1. Loading Trees Setup

1.1 Dependencies

jsPhyloSVG leverages the SVG rendering library, Raphael. This library to be included in your HTML (included in the source zip).

Here is an example of an HTML skeleton with the includes:

 
<html>
<head>				
	<script type="text/javascript" src="js/raphael/raphael-min.js" ></script> 
	<script type="text/javascript" src="js/jsphylosvg-min.js"></script> 				
</head>
<body>
	<div id="svgCanvas"> </div>
</body>
</html>			

1.2 Best method to load a tree

Because you want to be sure that the dependencies have been loaded before you begin building the tree off it, you can use YUI's ability to load the tree once the document has finished loading.

Put this in the HTML <head>, and your tree will load once everything is registered:

 
window.onload = function(){
	YUI().use('oop', 'json-stringify', 'io-base', 'event', 'event-delegate', function(Y){
		phylocanvas = new Smits.PhyloCanvas(
			dataObject,
			'svgCanvas', 
			1000, 1000
		);		
	});
};					

1.3 Load a simple tree    see live example

Here is an example of code to render a simple tree from the Newick file format. Because we include the Newick inline, the tree will load without requiring any internet connectivity!

 
<html>
<head>
	<script type="text/javascript" src="/js/raphael/raphael-min.js" ></script> 
	<script type="text/javascript" src="/js/jsphylosvg-min.js"></script> 
	
	<script type="text/javascript">
	window.onload = function(){
			var dataObject = { newick: '(((Espresso:2,(Milk Foam:2,Espresso Macchiato:5,((Steamed Milk:2,Cappuccino:2,(Whipped Cream:1,Chocolate Syrup:1,Cafe Mocha:3):5):5,Flat White:2):5):5):1,Coffee arabica:0.1,(Columbian:1.5,((Medium Roast:1,Viennese Roast:3,American Roast:5,Instant Coffee:9):2,Heavy Roast:0.1,French Roast:0.2,European Roast:1):5,Brazilian:0.1):1):1,Americano:10,Water:1);' };
			phylocanvas = new Smits.PhyloCanvas(
				dataObject,
				'svgCanvas', 
				500, 500
			);
	};
	</script>
</head>
<body>
	<div id="svgCanvas"> </div>
</body>
</html>			

1.4 Load a tree using AJAX    see live example(YUI)     see live example(jQuery)

(see source (YUI), source (jQuery), coffee.xml)

Suppose you have a bunch of trees from your project. You've already got a bunch of XML trees generated, and all you want to do is have a simple way to view them. Enter Ajax. You can now load up the trees asynchronously from your domain or a public database of trees.

There are a number of popular javascript libraries that might be used to perform these Ajax requests. We have included examples for using YUI and jQuery.

Here's an example of using Ajax for loading your trees:

 
var uri = "/path/to/my/tree.xml";
function complete(id, o, args) {
	var data = o.responseXML; 		// Response data.
	var dataObject = {
				phyloxml: data,		// If using phyloXML, need to tell us - or else we assume it is Newick
				fileSource: true	// Need to indicate that it is from a file for us to process it correctly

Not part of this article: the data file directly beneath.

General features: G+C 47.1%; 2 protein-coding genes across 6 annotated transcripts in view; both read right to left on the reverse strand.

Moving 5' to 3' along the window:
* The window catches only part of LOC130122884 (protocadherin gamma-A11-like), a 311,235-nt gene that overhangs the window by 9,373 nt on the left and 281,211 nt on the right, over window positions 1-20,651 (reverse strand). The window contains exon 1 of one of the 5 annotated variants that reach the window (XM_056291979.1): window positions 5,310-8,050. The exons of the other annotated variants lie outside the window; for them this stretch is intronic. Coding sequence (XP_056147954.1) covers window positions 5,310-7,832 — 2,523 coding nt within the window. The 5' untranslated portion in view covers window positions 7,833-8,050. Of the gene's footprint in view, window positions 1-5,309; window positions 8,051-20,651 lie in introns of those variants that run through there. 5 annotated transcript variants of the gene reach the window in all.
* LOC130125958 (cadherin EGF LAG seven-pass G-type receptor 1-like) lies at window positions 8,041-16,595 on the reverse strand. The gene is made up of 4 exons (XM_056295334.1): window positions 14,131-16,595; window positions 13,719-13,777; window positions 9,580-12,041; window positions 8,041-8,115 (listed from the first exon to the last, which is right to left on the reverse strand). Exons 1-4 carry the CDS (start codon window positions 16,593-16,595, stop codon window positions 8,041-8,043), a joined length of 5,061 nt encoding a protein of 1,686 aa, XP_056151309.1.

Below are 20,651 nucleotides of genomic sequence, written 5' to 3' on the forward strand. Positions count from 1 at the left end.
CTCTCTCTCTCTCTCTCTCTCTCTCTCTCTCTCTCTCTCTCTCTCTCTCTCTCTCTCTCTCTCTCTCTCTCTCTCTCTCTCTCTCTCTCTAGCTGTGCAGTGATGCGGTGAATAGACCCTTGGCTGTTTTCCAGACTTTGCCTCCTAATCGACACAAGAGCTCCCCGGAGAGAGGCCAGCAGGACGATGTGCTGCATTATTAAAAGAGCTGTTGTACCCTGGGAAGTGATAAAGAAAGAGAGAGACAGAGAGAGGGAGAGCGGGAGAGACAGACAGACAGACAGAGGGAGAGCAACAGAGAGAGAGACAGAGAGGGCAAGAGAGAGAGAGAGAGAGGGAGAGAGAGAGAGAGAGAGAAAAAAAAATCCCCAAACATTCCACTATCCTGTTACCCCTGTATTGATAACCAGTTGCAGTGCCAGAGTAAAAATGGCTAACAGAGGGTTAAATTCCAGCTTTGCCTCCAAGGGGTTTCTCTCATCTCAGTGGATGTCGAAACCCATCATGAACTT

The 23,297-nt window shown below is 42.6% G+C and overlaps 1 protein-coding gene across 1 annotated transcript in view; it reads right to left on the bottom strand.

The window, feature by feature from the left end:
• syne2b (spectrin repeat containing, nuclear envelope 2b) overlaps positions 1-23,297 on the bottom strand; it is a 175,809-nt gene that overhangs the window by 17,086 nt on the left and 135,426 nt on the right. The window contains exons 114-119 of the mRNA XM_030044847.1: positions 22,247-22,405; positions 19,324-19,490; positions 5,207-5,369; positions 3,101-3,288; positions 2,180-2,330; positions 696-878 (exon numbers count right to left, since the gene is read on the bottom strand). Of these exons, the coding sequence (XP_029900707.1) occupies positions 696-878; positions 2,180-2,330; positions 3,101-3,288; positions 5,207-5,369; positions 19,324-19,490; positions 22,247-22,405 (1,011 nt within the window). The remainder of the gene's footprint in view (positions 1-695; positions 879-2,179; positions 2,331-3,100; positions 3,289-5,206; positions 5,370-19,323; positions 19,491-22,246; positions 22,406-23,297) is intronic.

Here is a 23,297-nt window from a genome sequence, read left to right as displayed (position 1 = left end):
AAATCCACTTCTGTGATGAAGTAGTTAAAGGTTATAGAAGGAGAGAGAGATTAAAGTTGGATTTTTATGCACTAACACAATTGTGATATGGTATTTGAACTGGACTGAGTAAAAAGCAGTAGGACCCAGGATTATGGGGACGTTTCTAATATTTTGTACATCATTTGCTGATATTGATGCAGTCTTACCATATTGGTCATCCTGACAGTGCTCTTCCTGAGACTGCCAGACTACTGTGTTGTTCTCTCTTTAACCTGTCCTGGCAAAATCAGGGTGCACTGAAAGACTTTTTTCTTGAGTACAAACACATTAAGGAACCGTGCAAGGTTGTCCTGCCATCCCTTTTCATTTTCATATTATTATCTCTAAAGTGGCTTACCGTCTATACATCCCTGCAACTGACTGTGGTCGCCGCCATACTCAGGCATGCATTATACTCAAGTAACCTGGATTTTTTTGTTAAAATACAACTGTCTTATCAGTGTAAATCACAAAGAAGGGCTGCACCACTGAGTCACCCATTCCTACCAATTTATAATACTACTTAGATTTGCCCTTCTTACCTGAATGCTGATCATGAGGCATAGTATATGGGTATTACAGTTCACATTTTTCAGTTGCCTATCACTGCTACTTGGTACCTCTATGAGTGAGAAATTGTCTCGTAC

};		

	phylocanvas = new Smits.PhyloCanvas(
		dataObject,
		'svgCanvas', 
		800, 800,
		'circular'
	);
	
};
Y.on('io:complete', complete, Y);
var request = Y.io(uri);			

2. Working with Tree Data

2.1 A Primer on passing data to the parser

Because jsPhyloSVG accepts numerous file formats and parses everything within the browser, you will need to define the format of the data you are providing and the data itself to the parser. The first parameter to be passed to instantiate a tree is an object containing this information.

An example of designating the source data being in Newick format:

 
phylocanvas = new Smits.PhyloCanvas(
	{ newick: data },
	'svgCanvas', 
	800, 800
);			

You will notice that in other examples we create an object called "dataObject" and pass that as a first parameter. This is essentially the same thing, and is based on one's preference.

2.2 Newick Format

The simple Newick format is supported by jsPhyloSVG. Branch names, lengths and internal labels are all scraped and available for rendering.

You need to pass an object with the property "newick" and assign the Newick string as its value. An example:

 
phylocanvas = new Smits.PhyloCanvas(
	{ 
		newick: '(((Espresso:2,(Milk Foam:2,Espresso Macchiato:5,((Steamed Milk:2,Cappuccino:2,(Whipped Cream:1,Chocolate Syrup:1,Cafe Mocha:3):5):5,Flat White:2):5):5):1,Coffee arabica:0.1,(Columbian:1.5,((Medium Roast:1,Viennese Roast:3,American Roast:5,Instant Coffee:9):2,Heavy Roast:0.1,French Roast:0.2,European Roast:1):5,Brazilian:0.1):1):1,Americano:10,Water:1);' 
	},
	'svgCanvas', 
	800, 800
);			

2.3 phyloXML Format

Find more information about the phyloXML format here. It is likely that you will find it simplest to acquire the XML data by utilizing an AJAX request to assign the contents of a file to a variable. In the following example we assume you have assigned the XML to the variable "data".

Here is an example of code for rendering a tree from phyloXML:

 
phylocanvas = new Smits.PhyloCanvas(
	{ 
		phyloxml: 	data,
		fileSource:	true
	},
	'svgCanvas', 
	800, 800
);			

2.4 NeXML Format    see live examples: Tree1  Tree2

(see Tree1 source, Tree2 source; both trees use the same NeXML file: nexml.xml)

Find more information about the NeXML format here. Here is an example of the simplest format to render a tree from NeXML. We assume you have assigned the XML to the variable "data" as we did for the phyloXML example above.

 
phylocanvas = new Smits.PhyloCanvas(
	{ 
		nexml: 		data,
		fileSource:	true
	},
	'svgCanvas', 
	800, 800
);